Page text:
French Nobelist, Author, to Receive 1994 Lewis Thomas Prize from Rockefeller University

François Jacob will speak on “Biology and Culture”

Seeking to honor that rare individual in whom the two cultures of science and art are combined, The Rockefeller University will present François Jacob, the Nobel Prize-winning molecular geneticist and highly acclaimed author of three books on science, with the second Lewis Thomas Prize on Wednesday, May 25.

Dr. Jacob will receive the award from Dr. Torsten Wiesel, the Nobel laureate neurobiologist who is president of The Rockefeller University, and from Richard Furlaud, Chairman of the Board of Trustees. Jacob will then give a lecture entitled “Biology and Culture.” The lecture will take place on Wednesday, May 25 at 5:00 p.m. in Caspary Auditorium at the university’s campus on York Avenue and 66th Street.

Lewis Thomas, the noted physician, scientist and essayist who died last year, was himself the prize’s inspiration and its first recipient in 1993. He was also a member of the Selection Committee that chose Dr. Jacob for 1994.

According to the citation, the Lewis Thomas Prize recognizes “the scientist whose voice and vision can tell us of science’s aesthetic and philosophical dimensions, who gives us not merely new information but cause for reflection, even revelation, as in a poem or painting.”

The Selection Committee for the 1994 Lewis Thomas Prize believes that François Jacob embodies this synthesis of talents in a distinctive and highly original manner. A scientist at the famed Pasteur Institute in Paris, and professor of the College de France, Dr. Jacob’s research has revolutionized modern genetics. Studying some of the world’s simplest organisms–the “phage” viruses that invade bacteria–Dr. Jacob’s research has helped lay the foundations of our modern understanding of the logic and machinery by which DNA directs a cell’s functions. In 1965, he received the Nobel Prize in Medicine.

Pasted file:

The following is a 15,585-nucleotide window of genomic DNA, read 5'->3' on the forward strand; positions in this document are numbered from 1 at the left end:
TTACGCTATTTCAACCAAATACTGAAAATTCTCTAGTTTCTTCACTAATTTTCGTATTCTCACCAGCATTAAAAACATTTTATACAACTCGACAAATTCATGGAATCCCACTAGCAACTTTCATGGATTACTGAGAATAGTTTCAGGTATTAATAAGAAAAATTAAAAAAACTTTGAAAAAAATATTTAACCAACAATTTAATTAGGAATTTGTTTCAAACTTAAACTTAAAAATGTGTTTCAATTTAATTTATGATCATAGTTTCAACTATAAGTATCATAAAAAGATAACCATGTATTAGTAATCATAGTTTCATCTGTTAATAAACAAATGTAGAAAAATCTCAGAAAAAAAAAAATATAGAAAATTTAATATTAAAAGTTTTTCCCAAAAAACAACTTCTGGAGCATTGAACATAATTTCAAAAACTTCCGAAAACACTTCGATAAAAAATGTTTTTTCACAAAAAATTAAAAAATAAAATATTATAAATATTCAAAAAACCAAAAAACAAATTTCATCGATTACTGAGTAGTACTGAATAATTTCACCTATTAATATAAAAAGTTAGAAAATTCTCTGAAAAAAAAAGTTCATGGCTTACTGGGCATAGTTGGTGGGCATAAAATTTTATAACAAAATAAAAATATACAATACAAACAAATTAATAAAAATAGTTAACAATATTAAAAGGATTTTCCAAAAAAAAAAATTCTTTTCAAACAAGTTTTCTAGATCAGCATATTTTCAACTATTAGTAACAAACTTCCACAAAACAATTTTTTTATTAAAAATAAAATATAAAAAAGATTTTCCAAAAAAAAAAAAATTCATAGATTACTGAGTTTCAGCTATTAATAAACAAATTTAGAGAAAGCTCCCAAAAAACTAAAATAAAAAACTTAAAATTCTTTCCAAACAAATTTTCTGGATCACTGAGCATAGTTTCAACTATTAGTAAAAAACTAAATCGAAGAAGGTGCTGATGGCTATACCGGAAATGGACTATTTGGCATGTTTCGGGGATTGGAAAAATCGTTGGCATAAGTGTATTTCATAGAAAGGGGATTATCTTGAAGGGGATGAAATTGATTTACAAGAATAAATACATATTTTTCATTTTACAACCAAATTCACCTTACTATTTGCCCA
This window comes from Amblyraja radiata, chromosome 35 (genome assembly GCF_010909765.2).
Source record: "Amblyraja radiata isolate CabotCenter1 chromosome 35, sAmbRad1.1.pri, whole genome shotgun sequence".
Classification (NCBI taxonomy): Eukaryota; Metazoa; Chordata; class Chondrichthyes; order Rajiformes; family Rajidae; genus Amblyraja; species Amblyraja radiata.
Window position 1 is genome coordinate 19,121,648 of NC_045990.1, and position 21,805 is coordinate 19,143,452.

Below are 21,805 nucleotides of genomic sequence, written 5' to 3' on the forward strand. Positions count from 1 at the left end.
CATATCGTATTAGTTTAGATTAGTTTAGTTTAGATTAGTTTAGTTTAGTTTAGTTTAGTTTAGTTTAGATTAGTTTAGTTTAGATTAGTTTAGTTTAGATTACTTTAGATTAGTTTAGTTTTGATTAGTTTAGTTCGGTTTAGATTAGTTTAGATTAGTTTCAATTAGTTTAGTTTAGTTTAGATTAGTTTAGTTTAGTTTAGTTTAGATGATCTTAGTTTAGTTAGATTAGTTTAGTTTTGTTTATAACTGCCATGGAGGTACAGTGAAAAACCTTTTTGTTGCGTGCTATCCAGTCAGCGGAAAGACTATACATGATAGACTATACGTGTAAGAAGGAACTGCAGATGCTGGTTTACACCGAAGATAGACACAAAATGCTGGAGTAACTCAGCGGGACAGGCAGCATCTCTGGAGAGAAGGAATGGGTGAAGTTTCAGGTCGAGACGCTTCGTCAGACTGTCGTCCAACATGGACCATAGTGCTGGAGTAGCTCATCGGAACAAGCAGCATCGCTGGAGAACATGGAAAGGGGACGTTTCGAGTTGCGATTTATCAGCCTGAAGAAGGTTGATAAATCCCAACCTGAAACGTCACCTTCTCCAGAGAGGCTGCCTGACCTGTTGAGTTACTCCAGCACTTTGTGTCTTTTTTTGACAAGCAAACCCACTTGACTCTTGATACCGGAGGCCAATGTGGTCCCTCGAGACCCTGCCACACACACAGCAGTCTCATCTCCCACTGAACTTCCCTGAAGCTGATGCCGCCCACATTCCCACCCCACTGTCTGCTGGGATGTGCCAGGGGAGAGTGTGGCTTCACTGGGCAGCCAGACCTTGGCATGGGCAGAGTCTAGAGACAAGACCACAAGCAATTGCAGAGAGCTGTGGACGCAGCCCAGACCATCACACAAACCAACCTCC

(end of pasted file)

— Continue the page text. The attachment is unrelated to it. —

Jacob has also gained world renown as an author of three distinguished books: The Logic of Life, hailed by the philosopher and historian Michel Foucault as “the most remarkable history of biology that has ever been written”; The Possible and the Actual, regarded by many as the most acute account yet written on the evolution of biological form; and The Statue Within, an autobiographical memoir described by The New York Review of Books as “comparable in its evocative power to Boris Pasternak’s Doctor Zhivago.”

François Jacob was born in 1920 in Nancy, France. In 1940 his medical studies at the Faculty of Paris were interrupted when the Germans invaded France; Jacob escaped, joined the Free French forces in London and served during World War II as a medical officer in North Africa and in Normandy. Fighting with the allies, he was severely wounded and thus forced to abandon his studies as a surgeon. He eventually turned to research in bacterial genetics, joining Andre Lwoff’s famed group at the Pasteur Institute in 1950.

With Jacques Monod, Jacob showed how the genetic information contained in DNA can be switched on and off–the “operon” theory of gene regulation that lies at the heart of our modern conception of the genetic control of embryonic development. With Sidney Brenner and Mathew Meselson, Jacob isolated messenger RNA, the molecule which transcribes the coded information of DNA and then serves as the template for this information’s translation into proteins. In 1965, Jacob shared the Nobel Prize in Medicine with Monod and Lwoff for his work on gene regulation.

Jacob has won numerous other awards and is a member of many honorary societies, including the French Academy of Sciences, the National Academy of Sciences of the United States, and the Royal Society of London.

The Lewis Thomas Prize was established by The Rockefeller University Board of Trustees in 1993 and is funded by individuals, foundations and corporations. The Lewis Thomas Prize Selection Committee was comprised of Alexander Bearn (chairman), Abraham Pais, David Sabatini, Elizabeth Sifton and the late Lewis Thomas.

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